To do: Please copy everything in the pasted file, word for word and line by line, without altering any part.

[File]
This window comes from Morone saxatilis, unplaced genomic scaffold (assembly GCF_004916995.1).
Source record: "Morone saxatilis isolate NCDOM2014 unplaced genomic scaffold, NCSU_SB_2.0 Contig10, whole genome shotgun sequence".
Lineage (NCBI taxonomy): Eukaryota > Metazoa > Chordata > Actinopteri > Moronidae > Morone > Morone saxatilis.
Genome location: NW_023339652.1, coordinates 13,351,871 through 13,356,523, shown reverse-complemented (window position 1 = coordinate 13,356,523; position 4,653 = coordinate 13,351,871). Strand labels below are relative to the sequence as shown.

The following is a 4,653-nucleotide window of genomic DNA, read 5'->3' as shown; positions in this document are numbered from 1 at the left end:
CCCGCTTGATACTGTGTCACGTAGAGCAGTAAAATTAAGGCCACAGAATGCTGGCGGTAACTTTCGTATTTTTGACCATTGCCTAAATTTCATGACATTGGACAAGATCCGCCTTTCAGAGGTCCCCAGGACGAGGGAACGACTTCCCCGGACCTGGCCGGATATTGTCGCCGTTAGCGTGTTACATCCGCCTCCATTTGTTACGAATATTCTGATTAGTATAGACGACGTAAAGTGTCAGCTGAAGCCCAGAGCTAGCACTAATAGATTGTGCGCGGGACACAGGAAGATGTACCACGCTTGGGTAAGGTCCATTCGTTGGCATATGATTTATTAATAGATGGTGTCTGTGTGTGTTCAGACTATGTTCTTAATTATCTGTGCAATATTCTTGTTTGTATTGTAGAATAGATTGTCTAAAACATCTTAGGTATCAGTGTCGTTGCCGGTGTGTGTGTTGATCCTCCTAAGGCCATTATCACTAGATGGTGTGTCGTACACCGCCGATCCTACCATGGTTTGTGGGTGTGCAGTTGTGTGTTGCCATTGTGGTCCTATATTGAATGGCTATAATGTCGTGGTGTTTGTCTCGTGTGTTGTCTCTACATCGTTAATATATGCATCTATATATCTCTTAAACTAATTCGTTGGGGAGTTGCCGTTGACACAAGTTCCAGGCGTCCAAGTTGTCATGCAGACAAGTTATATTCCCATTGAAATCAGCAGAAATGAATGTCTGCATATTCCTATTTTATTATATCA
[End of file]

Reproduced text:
This window comes from Morone saxatilis, unplaced genomic scaffold (assembly GCF_004916995.1).
Source record: "Morone saxatilis isolate NCDOM2014 unplaced genomic scaffold, NCSU_SB_2.0 Contig10, whole genome shotgun sequence".
Lineage (NCBI taxonomy): Eukaryota > Metazoa > Chordata > Actinopteri > Moronidae > Morone > Morone saxatilis.
Genome location: NW_023339652.1, coordinates 13,351,871 through 13,356,523, shown reverse-complemented (window position 1 = coordinate 13,356,523; position 4,653 = coordinate 13,351,871). Strand labels below are relative to the sequence as shown.

The following is a 4,653-nucleotide window of genomic DNA, read 5'->3' as shown; positions in this document are numbered from 1 at the left end:
CCCGCTTGATACTGTGTCACGTAGAGCAGTAAAATTAAGGCCACAGAATGCTGGCGGTAACTTTCGTATTTTTGACCATTGCCTAAATTTCATGACATTGGACAAGATCCGCCTTTCAGAGGTCCCCAGGACGAGGGAACGACTTCCCCGGACCTGGCCGGATATTGTCGCCGTTAGCGTGTTACATCCGCCTCCATTTGTTACGAATATTCTGATTAGTATAGACGACGTAAAGTGTCAGCTGAAGCCCAGAGCTAGCACTAATAGATTGTGCGCGGGACACAGGAAGATGTACCACGCTTGGGTAAGGTCCATTCGTTGGCATATGATTTATTAATAGATGGTGTCTGTGTGTGTTCAGACTATGTTCTTAATTATCTGTGCAATATTCTTGTTTGTATTGTAGAATAGATTGTCTAAAACATCTTAGGTATCAGTGTCGTTGCCGGTGTGTGTGTTGATCCTCCTAAGGCCATTATCACTAGATGGTGTGTCGTACACCGCCGATCCTACCATGGTTTGTGGGTGTGCAGTTGTGTGTTGCCATTGTGGTCCTATATTGAATGGCTATAATGTCGTGGTGTTTGTCTCGTGTGTTGTCTCTACATCGTTAATATATGCATCTATATATCTCTTAAACTAATTCGTTGGGGAGTTGCCGTTGACACAAGTTCCAGGCGTCCAAGTTGTCATGCAGACAAGTTATATTCCCATTGAAATCAGCAGAAATGAATGTCTGCATATTCCTATTTTATTATATCA